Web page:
The genesis of the American English Coonhound is in the southern U.S., where it was developed as a wide-ranging hunter over rough terrain.

  • • Developed from “Virginia Hounds”
  • • Has roots in America back to the 17th century
  • • Used to hunt fox by day and raccoon by night
  • • Originally called the English Fox and Coonhound
  • • Coat colors of bluetick, redtick and tricolor-tick patterns
  • • Loud and melodious voice
  • • Recognized by AKC in 2011

American Foxhound 

American Foxhound. Photo © AKC/Mary Bloom.

The American Foxhound dates back to crosses of George Washington’s Virginia Hounds with French Hounds presented to the president by the Marquis de Lafayette.

  • • State dog of Virginia
  • • Developed for the sport of fox hunting
  • • Admired for its speed and stamina
  • • Taller than the English Foxhound
  • • Of several strains today
  • • Has a loud “musical” bay or howl
  • • Recognized by AKC in 1886

Black and Tan Coonhound

Black and Tan Coonhound. Photo © AKC/Mary Bloom.

The Black and Tan Coonhound is a determined and independent hunter developed for trailing and treeing raccoons.

  • • The first AKC-recognized breed of Coonhound
  • • Developed from the Bloodhound and Virginia Foxhound
  • • Coal black with tan markings
  • • Heavier build and longer ears than other Coonhounds
  • • Courageous night hunter of raccoons
  • • Possesses strong treeing instinct
  • • Recognized by AKC in 1945

Bluetick Coonhound

Bluetick Coonhound. Photo © AKC.

The Bluetick Coonhound originated in the American South from the crossbreeding of French Staghounds, Foxhounds, Black and Tan Coonhounds and Cur dogs.

  • • Mascot of the University of Tennessee
  • • Descended from the Grand Bleu de Gascogne
  • • Sturdy and athletic in build
  • • Named for its black and white mottled coat
  • • Red ticking may appear on feet and lower legs
  • • Has a loud bawling bark
  • • Recognized by AKC in 2009


Plott. Photo © AKC/Mary Bloom.

The Plott is named for the man who came to America from Germany in 1750 seeking a new life, accompanied by five wild-boar hounds.

  • • State dog of North Carolina
  • • Descended from the Hanoverian Hound
  • • Bred for 200 years by descendants of Johannes Plott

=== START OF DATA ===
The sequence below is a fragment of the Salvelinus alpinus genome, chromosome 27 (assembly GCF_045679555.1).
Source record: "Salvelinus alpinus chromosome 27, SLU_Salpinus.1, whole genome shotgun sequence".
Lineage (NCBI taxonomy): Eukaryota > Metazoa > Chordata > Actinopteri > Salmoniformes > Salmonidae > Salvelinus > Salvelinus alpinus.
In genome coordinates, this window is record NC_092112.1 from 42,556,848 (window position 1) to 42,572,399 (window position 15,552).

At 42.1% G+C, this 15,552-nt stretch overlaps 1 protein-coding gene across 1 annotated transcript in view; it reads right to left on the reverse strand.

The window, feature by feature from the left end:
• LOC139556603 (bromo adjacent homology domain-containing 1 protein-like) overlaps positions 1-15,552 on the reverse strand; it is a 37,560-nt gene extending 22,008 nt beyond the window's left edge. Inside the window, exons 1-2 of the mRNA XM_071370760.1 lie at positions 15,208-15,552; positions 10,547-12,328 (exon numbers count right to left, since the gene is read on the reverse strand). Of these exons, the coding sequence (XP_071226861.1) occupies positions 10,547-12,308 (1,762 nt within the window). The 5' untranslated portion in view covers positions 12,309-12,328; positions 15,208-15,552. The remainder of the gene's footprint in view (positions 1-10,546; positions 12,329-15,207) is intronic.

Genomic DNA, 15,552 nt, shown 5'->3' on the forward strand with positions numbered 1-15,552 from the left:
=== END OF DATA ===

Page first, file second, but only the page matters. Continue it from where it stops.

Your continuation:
• • Used for hunting bear and wild boar
  • • Moderately boned, quick and agile
  • • Of various brindle colors, also brindle with saddle, and black or black with brindle trim
  • • Recognized by AKC in 2006

Redbone Coonhound

Redbone Coonhound. Photo © AKC.

The Redbone Coonhound was developed in the American South from hounds brought to America by Scottish and Irish immigrants.

  • • First developed in the state of Georgia
  • • Descended from Foxhounds brought from Scotland and Ireland
  • • Originally bred for its solid red color
  • • Used to track and tree game, including the raccoon and cougar
  • • Swift hunter over the most difficult terrain
  • • Dark eyes with a pleading expression
  • • Recognized by AKC in 2009

Treeing Walker Coonhound

Treeing Walker Coonhound. Photo © AKC.

The Treeing Walker Coonhound is descended from English Foxhounds by way of the Virginia Hound and a hound called the Walker.

  • • Originally called the English Coonhound
  • • Known as “The People’s Choice” among Coonhound breeds
  • • Used to track and tree raccoon, possum and squirrel
  • • Possesses extreme endurance and a desire to perform
  • • Ears of medium length
  • • Tri-colored with white or black predominant
  • • Recognized by AKC in 2012

Alaskan Malamute

Alaskan Malamute. Photo © AKC/Mary Bloom.

The Alaskan Malamute is named for the Mahlemuts, a nomadic Inuit people from the Arctic who used the breed to haul their possessions.

  • • State dog of Alaska
  • • Largest and oldest of the Arctic sled dogs
  • • Capable of hauling heavy loads over great distances
  • • Face markings often distinguish the head
  • • Thick, coarse coat, but never long or soft
  • • Plumed tail carried over the back
  • • Recognized by AKC in 1935


Chinook. Photo © AKC.

The Chinook was developed in the northeastern U.S. as a powerful draft animal used for hauling and sled dog racing.